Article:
Holden and Banky are comic book artists. Everything's going good for them until they meet Alyssa, also a comic book artist. Holden falls for her, but his hopes are crushed when he finds out she's a lesbian.
Lifelong platonic friends Zack and Miri look to solve their respective cash-flow problems by making an adult film together. As the cameras roll, however, the duo begin to sense that they may have more feelings for each other than they previously thought.
A pair of comic book authors named Holden McNeil and Banky Edwards, who live in New Jersey, have been best friends for 20 years. They spend their time working in their studio, and in the evenings they are going out. But their friendship is about to be disputed for the first time in their life, when a beautiful young lesbian woman named Alyssa Jones enters their life and Holden falls in love with her. Now Holden has to deal with Banky's jealousy, and with his new girlfriend's very rich past. Written by
When Kevin Smith pitched the idea to Miramax, he also said that he had written the parts with his friends Ben Affleck, Jason Lee, and Joey Lauren Adams in mind. Miramax, however, wanted to cast people who already had celebrity status, such as Jon Stewart, David Schwimmer, and Drew Barrymore (these three were actually suggested). The film's original budget of three million dollars depended on Miramax's support. Ultimately, Smith suggested that he make the movie with his three original actors on his own, and Miramax could buy it for distribution if they liked it. Miramax owners Bob Weinstein and Harvey Weinstein liked this idea, and gave him two hundred fifty thousand dollars to make the movie (1/24 of the budget of his previous film, Mallrats (1995)). See more »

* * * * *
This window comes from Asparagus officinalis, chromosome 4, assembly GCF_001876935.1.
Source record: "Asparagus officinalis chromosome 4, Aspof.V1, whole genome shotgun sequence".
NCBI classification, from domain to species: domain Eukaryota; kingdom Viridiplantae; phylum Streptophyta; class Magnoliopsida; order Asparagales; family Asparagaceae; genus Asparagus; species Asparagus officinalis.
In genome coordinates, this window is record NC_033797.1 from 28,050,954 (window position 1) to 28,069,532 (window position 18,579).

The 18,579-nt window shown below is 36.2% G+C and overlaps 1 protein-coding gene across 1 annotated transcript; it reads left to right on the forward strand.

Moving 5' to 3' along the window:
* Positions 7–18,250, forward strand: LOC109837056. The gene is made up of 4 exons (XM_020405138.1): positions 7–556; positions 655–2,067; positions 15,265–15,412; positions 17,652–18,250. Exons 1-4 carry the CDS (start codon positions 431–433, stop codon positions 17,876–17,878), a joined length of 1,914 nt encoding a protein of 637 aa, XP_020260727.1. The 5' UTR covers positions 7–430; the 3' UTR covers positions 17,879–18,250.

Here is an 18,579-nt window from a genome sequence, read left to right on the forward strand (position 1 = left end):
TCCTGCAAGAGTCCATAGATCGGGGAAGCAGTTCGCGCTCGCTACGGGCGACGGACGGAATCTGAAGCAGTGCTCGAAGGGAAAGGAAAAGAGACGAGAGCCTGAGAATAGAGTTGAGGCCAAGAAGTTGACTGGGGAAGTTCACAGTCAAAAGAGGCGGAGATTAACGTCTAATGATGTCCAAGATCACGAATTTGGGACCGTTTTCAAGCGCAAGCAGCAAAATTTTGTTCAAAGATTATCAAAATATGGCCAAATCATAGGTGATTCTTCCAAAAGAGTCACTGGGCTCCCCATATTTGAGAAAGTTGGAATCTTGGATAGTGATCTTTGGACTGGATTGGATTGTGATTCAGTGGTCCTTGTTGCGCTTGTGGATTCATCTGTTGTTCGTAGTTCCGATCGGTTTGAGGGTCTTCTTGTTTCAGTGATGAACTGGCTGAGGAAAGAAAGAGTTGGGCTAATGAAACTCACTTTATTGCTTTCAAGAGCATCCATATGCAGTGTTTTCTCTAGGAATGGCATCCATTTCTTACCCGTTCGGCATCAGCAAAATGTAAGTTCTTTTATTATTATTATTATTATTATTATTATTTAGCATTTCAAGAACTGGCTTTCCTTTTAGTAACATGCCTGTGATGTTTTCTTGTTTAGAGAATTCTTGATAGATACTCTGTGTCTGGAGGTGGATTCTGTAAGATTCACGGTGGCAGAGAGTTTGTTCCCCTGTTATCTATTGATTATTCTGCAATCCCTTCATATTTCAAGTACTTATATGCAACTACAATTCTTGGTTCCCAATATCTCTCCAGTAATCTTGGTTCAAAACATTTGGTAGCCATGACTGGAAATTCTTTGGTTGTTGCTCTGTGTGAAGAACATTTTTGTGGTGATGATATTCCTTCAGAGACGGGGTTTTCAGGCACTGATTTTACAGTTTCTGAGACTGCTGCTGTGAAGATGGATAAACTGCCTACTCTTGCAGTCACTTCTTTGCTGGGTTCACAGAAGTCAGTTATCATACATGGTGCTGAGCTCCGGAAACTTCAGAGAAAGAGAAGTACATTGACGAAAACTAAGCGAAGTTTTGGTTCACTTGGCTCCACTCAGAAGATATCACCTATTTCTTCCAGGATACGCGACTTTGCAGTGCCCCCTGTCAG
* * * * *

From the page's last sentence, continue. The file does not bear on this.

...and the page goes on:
When Holden is walking back to his car shortly after Alyssa leaves him in the rain, the camera crew is reflected in the window slightly to the left of Holden. See more »
Comic Book Writer #1:
I don't know. I love Chow Yun Fat. I just don't see him playing Madman.
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The producers wish to thank ... the Allred family ... Jack Anderson's music ... See more »
Miles away from his usual low level comedy, in Chasing Amy, Kevin Smith manages to deliver a great rom-com with some serious undertones.
There are the standard Smith jokes throughout the film, but this time they take a backseat to the touching tale of Holden and Alyssa. I don't know quite how he did it, but Chasing Amy feels real and unpredictable. It's not some glossy Hugh Grant/Julia Roberts production, instead it's filled with characters that feel more like real people, which is a nice relief.
The film manages to be both moving and funny, and the cast do their best work to date (Affleck and Adams at the hockey game must rank as one of my favourite scenes of all time). This may not be Smith's best known film, but it's definitely his best. [8/10]
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